Ireland vs England Reaction, Episode 4: Fragile – Do Not Drop

Handle With Care

Keith Earls was shown up in a huge way very early in the game, and while he fought to come back into it, he’s a somewhat fragile player who isn’t responding well to being moved around in position.

It’s not the biggest move in rugby – left wing to outside centre is just one step inside – and he’s hardly a stranger to the No13 jersey, having played there many, many times for Munster.

With that said, there’s a certain amount of sympathy for young Earls at Demented Mole Towers. It’s beyond time that somebody else was tried at outside centre for Ireland. Kidney has probably left it a little too late [having started Brian O’Driscoll in every game of the 2010-11 season] and his second choice is now not working out. Throughout the period spanning the end of the 2010 Six Nations to the start of the 2011 version of the tournament, Earls was playing No13 for Munster.  During the November 2010 Internationals he was used off the bench for five minutes as a fullback against South Africa, regrettably not used at all against Samoa, brought on to replace the injured Luke Fitzgerald on the left wing against New Zealand and finally got some eleven minutes of gametime at outside centre at the end of the Argentina match.

Why we couldn’t afford to give him a start in the No13 jersey against Samoa, and give him 25-30 minutes against Argentina is not just an issue addressed in glorious hindsight, but a selection call that could well have avoided the problems we’re now facing nine months later. Brian O’Driscoll was always going to be 32 years old in this world cup, and he was always going to have to be rested at some point. Why leave the preparations for this eventuality until the last minute?

Kidney picked Earls at left wing for the majority of the Six Nations, where he was the sharpest of the three-quarters, and only moved him to fullback for the last game of the tournament when Luke Fitzgerald’s terrible form at fullback demanded decisive action. Tony McGahan retained him on the left wing for Munster, despite having started him at outside centre for all eleven games that Earls played for the province before the Six Nations. The difference in form and production between Earls at outside centre and Earls at winger for Munster were quite startling, and a good deal of credit should go to Kidney for making the decisive move at international level in February.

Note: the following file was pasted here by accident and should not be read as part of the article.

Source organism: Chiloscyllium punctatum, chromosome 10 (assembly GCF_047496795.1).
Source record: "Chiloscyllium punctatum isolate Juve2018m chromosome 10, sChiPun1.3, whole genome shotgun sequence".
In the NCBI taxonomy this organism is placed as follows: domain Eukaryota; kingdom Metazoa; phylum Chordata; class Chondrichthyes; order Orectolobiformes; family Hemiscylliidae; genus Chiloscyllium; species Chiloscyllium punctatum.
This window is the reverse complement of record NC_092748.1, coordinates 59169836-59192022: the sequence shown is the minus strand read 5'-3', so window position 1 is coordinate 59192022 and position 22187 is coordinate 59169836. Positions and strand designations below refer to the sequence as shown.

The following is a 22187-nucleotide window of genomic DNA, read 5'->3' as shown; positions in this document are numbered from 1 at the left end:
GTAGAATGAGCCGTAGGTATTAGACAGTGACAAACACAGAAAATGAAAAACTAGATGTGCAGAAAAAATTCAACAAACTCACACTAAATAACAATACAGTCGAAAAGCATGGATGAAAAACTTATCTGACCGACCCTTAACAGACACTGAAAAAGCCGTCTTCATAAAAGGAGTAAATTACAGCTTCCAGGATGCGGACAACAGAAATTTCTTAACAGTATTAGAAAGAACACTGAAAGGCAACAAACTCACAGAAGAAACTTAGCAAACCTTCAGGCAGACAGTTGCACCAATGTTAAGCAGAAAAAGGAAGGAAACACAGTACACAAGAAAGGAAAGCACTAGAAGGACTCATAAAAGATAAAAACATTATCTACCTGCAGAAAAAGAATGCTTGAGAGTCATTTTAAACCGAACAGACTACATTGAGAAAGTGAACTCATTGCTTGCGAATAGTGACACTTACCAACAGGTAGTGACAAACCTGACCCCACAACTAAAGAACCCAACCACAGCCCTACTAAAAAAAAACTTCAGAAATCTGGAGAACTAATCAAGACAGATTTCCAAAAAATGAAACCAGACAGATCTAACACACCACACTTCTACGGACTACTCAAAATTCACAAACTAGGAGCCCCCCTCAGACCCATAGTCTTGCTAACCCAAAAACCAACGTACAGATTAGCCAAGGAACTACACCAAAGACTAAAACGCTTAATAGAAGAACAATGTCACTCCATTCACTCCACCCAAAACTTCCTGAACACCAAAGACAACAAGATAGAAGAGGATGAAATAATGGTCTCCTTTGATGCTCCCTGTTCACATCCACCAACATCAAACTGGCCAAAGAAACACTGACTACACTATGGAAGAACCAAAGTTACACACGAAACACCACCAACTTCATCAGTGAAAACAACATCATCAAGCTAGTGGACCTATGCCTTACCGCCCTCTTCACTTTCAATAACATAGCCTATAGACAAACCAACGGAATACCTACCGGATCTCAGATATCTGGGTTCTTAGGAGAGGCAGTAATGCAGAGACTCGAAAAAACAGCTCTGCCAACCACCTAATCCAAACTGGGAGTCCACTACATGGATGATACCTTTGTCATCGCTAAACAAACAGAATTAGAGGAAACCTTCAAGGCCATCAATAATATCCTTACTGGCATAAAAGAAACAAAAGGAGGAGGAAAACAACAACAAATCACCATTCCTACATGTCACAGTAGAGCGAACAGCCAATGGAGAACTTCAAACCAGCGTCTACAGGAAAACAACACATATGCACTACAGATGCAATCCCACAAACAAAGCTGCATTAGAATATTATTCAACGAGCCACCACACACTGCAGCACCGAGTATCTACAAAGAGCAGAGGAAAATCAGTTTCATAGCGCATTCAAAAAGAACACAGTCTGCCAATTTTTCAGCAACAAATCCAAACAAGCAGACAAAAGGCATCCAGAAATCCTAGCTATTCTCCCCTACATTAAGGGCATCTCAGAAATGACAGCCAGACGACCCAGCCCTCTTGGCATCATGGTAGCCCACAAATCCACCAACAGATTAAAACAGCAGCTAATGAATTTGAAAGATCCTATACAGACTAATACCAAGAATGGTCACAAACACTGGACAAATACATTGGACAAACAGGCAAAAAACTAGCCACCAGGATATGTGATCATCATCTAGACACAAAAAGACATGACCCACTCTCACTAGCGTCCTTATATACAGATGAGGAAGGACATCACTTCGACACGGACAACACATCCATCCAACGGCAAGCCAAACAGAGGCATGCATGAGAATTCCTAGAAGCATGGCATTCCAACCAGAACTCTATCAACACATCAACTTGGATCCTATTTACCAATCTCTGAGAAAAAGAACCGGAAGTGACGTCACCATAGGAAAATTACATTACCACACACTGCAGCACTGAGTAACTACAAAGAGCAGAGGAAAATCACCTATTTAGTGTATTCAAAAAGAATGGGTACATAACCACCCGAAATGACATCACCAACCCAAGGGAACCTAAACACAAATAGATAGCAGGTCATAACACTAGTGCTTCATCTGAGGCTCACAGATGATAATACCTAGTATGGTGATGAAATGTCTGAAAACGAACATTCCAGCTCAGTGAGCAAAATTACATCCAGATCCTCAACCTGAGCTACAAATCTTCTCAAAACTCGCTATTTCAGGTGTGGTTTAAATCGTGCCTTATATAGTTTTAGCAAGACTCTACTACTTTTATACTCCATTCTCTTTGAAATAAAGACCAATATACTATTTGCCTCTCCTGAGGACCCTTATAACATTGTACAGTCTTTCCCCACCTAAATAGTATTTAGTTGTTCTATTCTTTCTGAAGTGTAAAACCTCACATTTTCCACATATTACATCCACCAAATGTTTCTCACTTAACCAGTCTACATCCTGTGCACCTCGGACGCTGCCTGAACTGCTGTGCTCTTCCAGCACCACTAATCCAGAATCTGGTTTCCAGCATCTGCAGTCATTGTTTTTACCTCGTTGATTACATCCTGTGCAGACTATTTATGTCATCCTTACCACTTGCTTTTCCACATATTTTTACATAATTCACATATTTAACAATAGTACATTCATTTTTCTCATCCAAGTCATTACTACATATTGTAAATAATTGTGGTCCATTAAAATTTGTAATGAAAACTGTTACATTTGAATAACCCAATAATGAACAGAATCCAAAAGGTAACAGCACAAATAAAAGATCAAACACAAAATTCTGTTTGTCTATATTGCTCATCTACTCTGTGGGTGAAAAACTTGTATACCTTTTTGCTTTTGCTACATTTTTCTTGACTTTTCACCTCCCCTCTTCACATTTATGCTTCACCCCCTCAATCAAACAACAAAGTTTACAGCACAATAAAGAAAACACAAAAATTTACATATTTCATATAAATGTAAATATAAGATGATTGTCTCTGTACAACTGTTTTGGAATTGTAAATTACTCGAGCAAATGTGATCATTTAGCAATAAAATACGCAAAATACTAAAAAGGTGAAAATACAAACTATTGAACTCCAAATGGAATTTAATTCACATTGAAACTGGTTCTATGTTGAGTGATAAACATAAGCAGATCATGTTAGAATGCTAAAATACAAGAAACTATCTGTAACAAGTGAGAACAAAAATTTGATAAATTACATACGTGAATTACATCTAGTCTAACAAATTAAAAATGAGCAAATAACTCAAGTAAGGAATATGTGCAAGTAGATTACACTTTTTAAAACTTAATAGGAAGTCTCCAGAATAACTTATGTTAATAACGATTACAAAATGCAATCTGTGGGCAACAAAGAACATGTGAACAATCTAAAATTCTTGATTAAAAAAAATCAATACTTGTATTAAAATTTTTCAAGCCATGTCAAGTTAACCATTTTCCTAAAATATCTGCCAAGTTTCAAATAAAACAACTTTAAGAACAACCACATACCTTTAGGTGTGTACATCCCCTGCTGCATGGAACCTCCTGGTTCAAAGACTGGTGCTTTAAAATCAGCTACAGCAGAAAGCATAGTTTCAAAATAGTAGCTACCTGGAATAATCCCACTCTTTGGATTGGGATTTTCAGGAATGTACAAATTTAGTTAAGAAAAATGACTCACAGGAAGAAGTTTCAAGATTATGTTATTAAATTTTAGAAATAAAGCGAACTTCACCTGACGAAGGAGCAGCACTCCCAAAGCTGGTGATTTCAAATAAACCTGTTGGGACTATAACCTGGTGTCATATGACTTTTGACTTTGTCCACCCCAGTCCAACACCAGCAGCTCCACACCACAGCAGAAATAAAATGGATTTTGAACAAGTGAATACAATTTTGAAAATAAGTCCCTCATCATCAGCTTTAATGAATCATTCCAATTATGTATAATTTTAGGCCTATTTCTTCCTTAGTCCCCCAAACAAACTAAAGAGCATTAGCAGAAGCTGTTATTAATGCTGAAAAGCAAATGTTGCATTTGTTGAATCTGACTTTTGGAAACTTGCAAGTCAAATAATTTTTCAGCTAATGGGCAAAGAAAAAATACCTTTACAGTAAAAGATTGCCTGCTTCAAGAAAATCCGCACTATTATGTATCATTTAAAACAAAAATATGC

Now however, a couple of weeks before the world cup, Kidney is putting Earls in at No13 for Ireland, then taking him back out to left wing, then putting him inside again, and his form has crumbled.

Earls has got quick feet, real pace and a nice step – good raw ingredients for an outside centre. Lack of experience in the position isn’t the key issue behind his current problems; he has played a sizeable portion of three seasons at No13, including six of six Heineken cup matches last season; six of eight Heineken cup matches the season before that, and five of eight in 2008-09. The real issue would seem to be a lack of development of his game at Munster as an outside centre, where he has been more used as an ‘inside-winger’, a trailing runner to a big line-breaking No12 who makes half-breaks and offloads in the tackle. In that way, his skill-set is very similar to Chris Ashton, who looks remarkably good running up the middle once somebody else has broken the first line of defense but very, very ordinary when that doesn’t happen for him … and Ashton’s not playing No13.

The way Ireland are playing at the moment, Earls is without a line-breaking threat, never mind an actual line-breaker inside him in midfield, and his end-of-the-line approach to passing makes Ireland particularly easy to defend.

Passes off both hands, offloading in contact or around tackles, offering yourself as a dummy runner to create space for others, using dummy runners as a threat to create indecision in defenders … has Earls shown much improvement with regard to these aspects of an outside centre’s game over the last three years? I would suggest that he has shown very little, if any.

Added to the above, he now looks defensively suspect: Tuilagi’s try was a common or garden outside break, and the lad just got nowhere near him. He wasn’t bumped off, he just didn’t get near him. This is a fat chappie that a 33-year old Geordan Murphy can beat in a footrace, and yet he went outside Earls with barely more than a finger laid on him.  They’re fairly enormous weaknesses for an international outside centre, and hopefully we’ll only see Earls on the wing during the world cup.


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One thought on “Ireland vs England Reaction, Episode 4: Fragile – Do Not Drop

  1. Pingback: U Mad Bro? | Digging Like a Demented Mole

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